Carlos Guillen returns to Comerica Park

The Tigers held their annual Fiesta Tigres luncheon on Friday, and they used the occasion to celebrate the career of Carlos Guillen. Before they introduced him as the guest of honor, they ran a video montage of highlights from his eight seasons as a Tiger.

Yes, his home run off Jered Weaver last year was one of the highlights. It drew an applause.

It was the next-to-last of his 124 Major League home runs, and it came during a time when his career was clearly on its last legs. Yet it might go down as one of his most popular moments as a Tiger, and he’s fine with it.

“Oh, everybody [remembers it],” Guillen said. “In Venezuela, it’s the same. I think everybody nationally was watching it. I had fun when I hit that home run. I respect Jered Weaver. To me, he’s one of the best pitchers in the big leagues right now. He was one of the best back then. It’s part of the game. …

“You know, the fans, they come to watch you play baseball and have fun. Why not have fun when you play? It’s part of the game. Everybody talks about what I did that day? Nobody says what [Weaver] did to Magglio when he hit a home run. They show on ESPN only Carlos Guillen, but they don’t show he was yelling at Magglio. But I don’t care. It’s fine. I worry when they’re not talking about you.

“It’s part of the game. The game was on the line. He’s a good pitcher. Verlander was pitching a good game. He was pitching a good game.”

Guillen did a lot of reflecting on his career, including on his time when he joined the Tigers. He admitted, maybe for the first time, that he initially wasn’t happy when he was traded to the Tigers after the 2003 season. He saw a team coming off 119 losses and he questioned what direction it was going in. The fact that he had nearly been traded to a Cleveland team with a much more recent history of winning — the Indians and Mariners had a deal, only to see it nullified when Omar Vizquel failed his physical — didn’t help.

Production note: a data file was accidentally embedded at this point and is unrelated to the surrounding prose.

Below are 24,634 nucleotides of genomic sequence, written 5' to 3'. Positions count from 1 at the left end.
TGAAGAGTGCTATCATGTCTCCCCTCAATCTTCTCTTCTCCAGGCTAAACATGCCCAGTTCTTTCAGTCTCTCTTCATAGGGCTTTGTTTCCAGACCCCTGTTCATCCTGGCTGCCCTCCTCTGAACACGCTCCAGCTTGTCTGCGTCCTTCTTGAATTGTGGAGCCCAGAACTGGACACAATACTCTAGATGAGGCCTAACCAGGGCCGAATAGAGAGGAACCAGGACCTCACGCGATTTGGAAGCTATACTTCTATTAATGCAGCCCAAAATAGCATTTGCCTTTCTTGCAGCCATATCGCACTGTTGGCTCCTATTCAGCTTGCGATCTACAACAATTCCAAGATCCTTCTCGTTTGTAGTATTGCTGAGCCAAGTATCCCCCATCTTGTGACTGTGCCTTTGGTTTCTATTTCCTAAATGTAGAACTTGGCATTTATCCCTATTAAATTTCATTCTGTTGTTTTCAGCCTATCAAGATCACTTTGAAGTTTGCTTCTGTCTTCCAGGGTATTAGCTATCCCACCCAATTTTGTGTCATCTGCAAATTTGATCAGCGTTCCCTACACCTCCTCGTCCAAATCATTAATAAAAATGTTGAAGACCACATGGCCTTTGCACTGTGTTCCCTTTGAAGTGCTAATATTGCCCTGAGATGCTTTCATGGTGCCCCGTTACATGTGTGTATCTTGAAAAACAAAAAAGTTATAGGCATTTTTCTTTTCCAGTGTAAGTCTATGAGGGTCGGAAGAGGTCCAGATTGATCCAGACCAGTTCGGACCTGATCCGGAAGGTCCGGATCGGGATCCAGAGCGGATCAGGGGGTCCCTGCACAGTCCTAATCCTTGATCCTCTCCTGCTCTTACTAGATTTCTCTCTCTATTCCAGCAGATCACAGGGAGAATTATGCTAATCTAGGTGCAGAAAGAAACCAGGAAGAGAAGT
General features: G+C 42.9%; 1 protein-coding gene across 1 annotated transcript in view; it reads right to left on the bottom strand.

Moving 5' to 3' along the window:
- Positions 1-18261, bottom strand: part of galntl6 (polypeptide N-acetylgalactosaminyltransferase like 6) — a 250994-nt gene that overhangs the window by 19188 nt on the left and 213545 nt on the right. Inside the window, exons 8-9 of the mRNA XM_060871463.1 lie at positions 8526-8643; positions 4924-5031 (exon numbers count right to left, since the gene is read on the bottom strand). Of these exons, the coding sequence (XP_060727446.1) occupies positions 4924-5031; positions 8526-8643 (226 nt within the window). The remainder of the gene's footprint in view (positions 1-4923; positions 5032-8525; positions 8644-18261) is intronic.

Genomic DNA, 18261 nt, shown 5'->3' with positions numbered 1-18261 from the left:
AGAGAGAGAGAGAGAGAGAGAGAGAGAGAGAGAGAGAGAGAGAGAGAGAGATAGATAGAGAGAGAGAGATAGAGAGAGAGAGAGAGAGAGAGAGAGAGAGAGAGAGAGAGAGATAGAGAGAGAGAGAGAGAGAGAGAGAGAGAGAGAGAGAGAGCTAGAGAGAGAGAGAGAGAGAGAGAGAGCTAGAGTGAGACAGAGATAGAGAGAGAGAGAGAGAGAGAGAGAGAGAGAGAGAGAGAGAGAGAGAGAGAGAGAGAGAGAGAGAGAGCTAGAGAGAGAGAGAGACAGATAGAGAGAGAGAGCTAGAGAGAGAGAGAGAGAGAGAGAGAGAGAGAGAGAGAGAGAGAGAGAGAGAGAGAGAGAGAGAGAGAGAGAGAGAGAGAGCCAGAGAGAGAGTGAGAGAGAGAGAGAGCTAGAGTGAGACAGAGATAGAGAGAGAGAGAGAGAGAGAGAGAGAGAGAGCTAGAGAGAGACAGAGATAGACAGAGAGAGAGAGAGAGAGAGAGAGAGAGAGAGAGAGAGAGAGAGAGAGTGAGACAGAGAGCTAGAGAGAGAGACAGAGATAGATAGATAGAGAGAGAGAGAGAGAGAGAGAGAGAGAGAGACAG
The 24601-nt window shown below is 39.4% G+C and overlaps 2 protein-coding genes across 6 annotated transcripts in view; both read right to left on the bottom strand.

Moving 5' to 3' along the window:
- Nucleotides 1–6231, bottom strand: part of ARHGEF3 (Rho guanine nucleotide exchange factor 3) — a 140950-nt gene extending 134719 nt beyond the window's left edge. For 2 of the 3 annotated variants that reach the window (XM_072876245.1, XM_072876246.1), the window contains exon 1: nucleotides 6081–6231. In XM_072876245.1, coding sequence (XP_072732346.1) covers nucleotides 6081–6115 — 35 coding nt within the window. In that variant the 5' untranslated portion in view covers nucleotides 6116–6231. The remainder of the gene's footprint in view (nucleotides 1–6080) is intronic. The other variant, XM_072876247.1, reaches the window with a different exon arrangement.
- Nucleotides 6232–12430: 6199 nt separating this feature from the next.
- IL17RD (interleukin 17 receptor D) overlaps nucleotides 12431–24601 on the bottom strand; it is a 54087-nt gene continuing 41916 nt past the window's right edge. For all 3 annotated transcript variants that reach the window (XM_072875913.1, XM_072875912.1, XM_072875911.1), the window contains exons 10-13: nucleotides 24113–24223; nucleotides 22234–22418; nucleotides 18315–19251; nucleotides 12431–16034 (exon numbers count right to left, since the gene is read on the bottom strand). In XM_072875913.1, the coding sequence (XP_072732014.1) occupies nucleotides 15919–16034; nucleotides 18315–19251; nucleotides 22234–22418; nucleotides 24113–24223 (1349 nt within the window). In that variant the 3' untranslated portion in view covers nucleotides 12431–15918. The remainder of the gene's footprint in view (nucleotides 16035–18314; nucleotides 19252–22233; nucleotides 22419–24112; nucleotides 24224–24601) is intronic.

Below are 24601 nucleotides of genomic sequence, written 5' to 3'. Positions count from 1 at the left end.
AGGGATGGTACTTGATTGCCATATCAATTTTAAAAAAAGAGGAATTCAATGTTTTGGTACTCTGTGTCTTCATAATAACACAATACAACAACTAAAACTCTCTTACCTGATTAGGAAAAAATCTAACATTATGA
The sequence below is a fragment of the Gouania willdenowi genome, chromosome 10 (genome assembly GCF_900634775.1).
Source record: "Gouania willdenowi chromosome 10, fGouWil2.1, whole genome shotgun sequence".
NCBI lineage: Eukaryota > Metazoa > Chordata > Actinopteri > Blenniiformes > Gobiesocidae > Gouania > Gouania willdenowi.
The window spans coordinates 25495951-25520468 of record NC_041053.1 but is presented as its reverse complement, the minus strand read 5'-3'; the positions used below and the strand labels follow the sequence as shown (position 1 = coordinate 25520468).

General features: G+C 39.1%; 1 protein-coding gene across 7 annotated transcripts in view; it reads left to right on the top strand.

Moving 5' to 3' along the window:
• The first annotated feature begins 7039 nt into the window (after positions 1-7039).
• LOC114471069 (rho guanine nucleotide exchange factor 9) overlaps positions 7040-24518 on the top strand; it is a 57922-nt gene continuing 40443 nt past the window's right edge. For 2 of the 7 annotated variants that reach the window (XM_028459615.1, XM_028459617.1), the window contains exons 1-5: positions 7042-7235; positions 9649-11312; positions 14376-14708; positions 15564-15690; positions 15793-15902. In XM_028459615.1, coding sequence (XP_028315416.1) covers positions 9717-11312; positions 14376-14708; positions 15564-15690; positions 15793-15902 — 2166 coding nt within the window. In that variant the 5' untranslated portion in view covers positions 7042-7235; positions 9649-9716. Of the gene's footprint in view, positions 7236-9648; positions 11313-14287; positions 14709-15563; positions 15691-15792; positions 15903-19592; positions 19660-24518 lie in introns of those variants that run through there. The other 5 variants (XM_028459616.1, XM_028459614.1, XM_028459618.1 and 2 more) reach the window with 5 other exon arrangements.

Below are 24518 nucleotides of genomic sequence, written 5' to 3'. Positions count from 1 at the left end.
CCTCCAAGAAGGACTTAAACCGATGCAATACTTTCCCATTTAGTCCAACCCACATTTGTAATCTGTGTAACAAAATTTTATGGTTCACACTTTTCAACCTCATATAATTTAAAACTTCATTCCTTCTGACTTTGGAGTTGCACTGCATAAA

“The first moment when they traded me, I didn’t want to come here,” Guillen said Friday. “The scout who signed me to play professional baseball, [Andres Reiner], he called me and said, ‘You want to play for Dave Dombrowski and Alan Trammell. They’re good. I bet you they’re going to do their best to turn around the team.’ It made me feel different. …

“I came here, not to teach everybody because they knew how to play baseball, but trying to put everybody on the same page, to believe in ourselves. That’s what I learned when I played in Seattle, because I was the younger guy and Ken Griffey Jr., Alex [Rodriguez] and Edgar [Martinez] were my teachers. I tried to do the things that they did for me.”

You hear a lot of talk from Guillen about passing along what he learned. It’s one of the ideas behind his baseball academy in Venezuela, now at about three dozen kids. It’s one reason he doesn’t rule out getting involved with a Major League club later in life after his kids are older, or maybe getting involved with the Venzuelan team for the World Baseball Classic next spring (he said he has been approached about that).